Planet Earth

Tribe Wants No Part of Modern World, While Modern World Wants Their Land

DiscoblogBy Melissa LafskyMay 30, 2008 4:40 PM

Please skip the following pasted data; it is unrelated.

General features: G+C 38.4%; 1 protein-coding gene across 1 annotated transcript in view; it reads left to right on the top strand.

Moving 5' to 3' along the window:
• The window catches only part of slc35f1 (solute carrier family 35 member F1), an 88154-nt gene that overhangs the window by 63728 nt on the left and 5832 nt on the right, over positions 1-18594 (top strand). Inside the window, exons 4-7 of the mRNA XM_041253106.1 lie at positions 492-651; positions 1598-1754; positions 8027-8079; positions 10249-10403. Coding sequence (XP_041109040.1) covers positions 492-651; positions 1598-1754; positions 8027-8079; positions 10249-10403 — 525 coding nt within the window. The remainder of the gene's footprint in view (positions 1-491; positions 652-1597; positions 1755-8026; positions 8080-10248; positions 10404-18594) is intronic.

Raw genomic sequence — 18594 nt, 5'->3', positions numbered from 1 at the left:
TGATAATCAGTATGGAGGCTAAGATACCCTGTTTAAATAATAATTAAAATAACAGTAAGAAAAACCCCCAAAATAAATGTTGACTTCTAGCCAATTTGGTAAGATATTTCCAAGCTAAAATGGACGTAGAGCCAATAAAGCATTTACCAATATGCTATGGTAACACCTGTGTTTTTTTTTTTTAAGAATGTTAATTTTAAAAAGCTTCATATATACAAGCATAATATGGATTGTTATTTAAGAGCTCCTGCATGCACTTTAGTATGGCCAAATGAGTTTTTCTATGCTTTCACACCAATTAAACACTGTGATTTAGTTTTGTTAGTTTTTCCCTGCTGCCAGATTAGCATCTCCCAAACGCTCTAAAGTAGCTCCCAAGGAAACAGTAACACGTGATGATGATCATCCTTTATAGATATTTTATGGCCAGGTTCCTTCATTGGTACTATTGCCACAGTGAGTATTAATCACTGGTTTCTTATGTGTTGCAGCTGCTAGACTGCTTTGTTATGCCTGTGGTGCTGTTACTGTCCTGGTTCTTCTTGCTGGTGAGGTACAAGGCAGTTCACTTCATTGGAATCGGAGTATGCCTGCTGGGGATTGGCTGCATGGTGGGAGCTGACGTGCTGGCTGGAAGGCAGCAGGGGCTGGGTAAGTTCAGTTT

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It's tough to imagine that, in the modern era, any group of people could continue to exist in complete isolation from the rest of the world. Nonetheless, an indigenous tribe that has remained out of contact with, well, anyone but each other has been photographed from an aircraft flying over the Brazil-Peru border. (For a complete gallery of the pictures, go here.) The images show red-painted tribe members armed with bows and arrows, prepared to defend themselves should the mysterious flying object—anthropologists note that they wouldn't have any concept of airplanes—present a danger. The photos have already nabbed international attention, as well as shined a spotlight on the threats to these tribes should illegal logging and other deforestation practices continue unchecked. Tribal rights group Survival International estimates that there are still 100 "uncontacted" tribes on earth, half of them in Brazil or Peru, and all of them in danger of being "eliminated" by miners, loggers, and other opportunists with an eye on the tribes' land—not to mention viruses and other diseases from chicken pox to the common cold, to which none of the tribe members have ever been exposed. With offerings like that, can anyone really blame them for pointing weapons at us?

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